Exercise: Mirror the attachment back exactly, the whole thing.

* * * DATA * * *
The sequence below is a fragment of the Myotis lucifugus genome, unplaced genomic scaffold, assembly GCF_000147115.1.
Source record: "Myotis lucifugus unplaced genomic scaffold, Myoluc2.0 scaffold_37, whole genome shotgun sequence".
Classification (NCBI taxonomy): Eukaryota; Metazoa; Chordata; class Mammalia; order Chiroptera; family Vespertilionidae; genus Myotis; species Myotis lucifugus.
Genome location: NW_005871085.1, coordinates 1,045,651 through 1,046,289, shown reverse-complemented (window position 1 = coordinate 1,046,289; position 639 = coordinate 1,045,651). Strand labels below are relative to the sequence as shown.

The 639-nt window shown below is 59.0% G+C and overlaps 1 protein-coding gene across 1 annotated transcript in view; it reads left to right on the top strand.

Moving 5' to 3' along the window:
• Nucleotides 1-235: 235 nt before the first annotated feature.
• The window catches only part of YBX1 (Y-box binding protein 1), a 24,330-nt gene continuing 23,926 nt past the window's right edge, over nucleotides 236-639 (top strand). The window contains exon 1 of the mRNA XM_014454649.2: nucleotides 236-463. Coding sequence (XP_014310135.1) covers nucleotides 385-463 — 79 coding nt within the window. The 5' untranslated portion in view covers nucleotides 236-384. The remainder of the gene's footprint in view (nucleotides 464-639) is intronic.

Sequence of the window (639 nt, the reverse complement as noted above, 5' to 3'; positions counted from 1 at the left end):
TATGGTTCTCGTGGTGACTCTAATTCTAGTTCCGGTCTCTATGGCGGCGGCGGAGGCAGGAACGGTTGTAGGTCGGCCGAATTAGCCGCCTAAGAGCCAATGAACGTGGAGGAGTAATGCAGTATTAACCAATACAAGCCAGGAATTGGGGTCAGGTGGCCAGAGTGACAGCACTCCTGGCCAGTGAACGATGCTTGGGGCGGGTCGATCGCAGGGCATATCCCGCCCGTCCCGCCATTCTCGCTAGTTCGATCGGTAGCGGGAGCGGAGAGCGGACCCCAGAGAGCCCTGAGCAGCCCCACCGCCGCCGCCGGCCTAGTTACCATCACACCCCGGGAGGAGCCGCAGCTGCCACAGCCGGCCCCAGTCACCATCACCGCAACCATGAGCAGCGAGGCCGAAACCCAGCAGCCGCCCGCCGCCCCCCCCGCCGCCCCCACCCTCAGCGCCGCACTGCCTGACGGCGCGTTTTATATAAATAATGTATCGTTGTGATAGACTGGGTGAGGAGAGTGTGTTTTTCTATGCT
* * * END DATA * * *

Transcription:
The sequence below is a fragment of the Myotis lucifugus genome, unplaced genomic scaffold, assembly GCF_000147115.1.
Source record: "Myotis lucifugus unplaced genomic scaffold, Myoluc2.0 scaffold_37, whole genome shotgun sequence".
Classification (NCBI taxonomy): Eukaryota; Metazoa; Chordata; class Mammalia; order Chiroptera; family Vespertilionidae; genus Myotis; species Myotis lucifugus.
Genome location: NW_005871085.1, coordinates 1,045,651 through 1,046,289, shown reverse-complemented (window position 1 = coordinate 1,046,289; position 639 = coordinate 1,045,651). Strand labels below are relative to the sequence as shown.

The 639-nt window shown below is 59.0% G+C and overlaps 1 protein-coding gene across 1 annotated transcript in view; it reads left to right on the top strand.

Moving 5' to 3' along the window:
• Nucleotides 1-235: 235 nt before the first annotated feature.
• The window catches only part of YBX1 (Y-box binding protein 1), a 24,330-nt gene continuing 23,926 nt past the window's right edge, over nucleotides 236-639 (top strand). The window contains exon 1 of the mRNA XM_014454649.2: nucleotides 236-463. Coding sequence (XP_014310135.1) covers nucleotides 385-463 — 79 coding nt within the window. The 5' untranslated portion in view covers nucleotides 236-384. The remainder of the gene's footprint in view (nucleotides 464-639) is intronic.

Sequence of the window (639 nt, the reverse complement as noted above, 5' to 3'; positions counted from 1 at the left end):
TATGGTTCTCGTGGTGACTCTAATTCTAGTTCCGGTCTCTATGGCGGCGGCGGAGGCAGGAACGGTTGTAGGTCGGCCGAATTAGCCGCCTAAGAGCCAATGAACGTGGAGGAGTAATGCAGTATTAACCAATACAAGCCAGGAATTGGGGTCAGGTGGCCAGAGTGACAGCACTCCTGGCCAGTGAACGATGCTTGGGGCGGGTCGATCGCAGGGCATATCCCGCCCGTCCCGCCATTCTCGCTAGTTCGATCGGTAGCGGGAGCGGAGAGCGGACCCCAGAGAGCCCTGAGCAGCCCCACCGCCGCCGCCGGCCTAGTTACCATCACACCCCGGGAGGAGCCGCAGCTGCCACAGCCGGCCCCAGTCACCATCACCGCAACCATGAGCAGCGAGGCCGAAACCCAGCAGCCGCCCGCCGCCCCCCCCGCCGCCCCCACCCTCAGCGCCGCACTGCCTGACGGCGCGTTTTATATAAATAATGTATCGTTGTGATAGACTGGGTGAGGAGAGTGTGTTTTTCTATGCT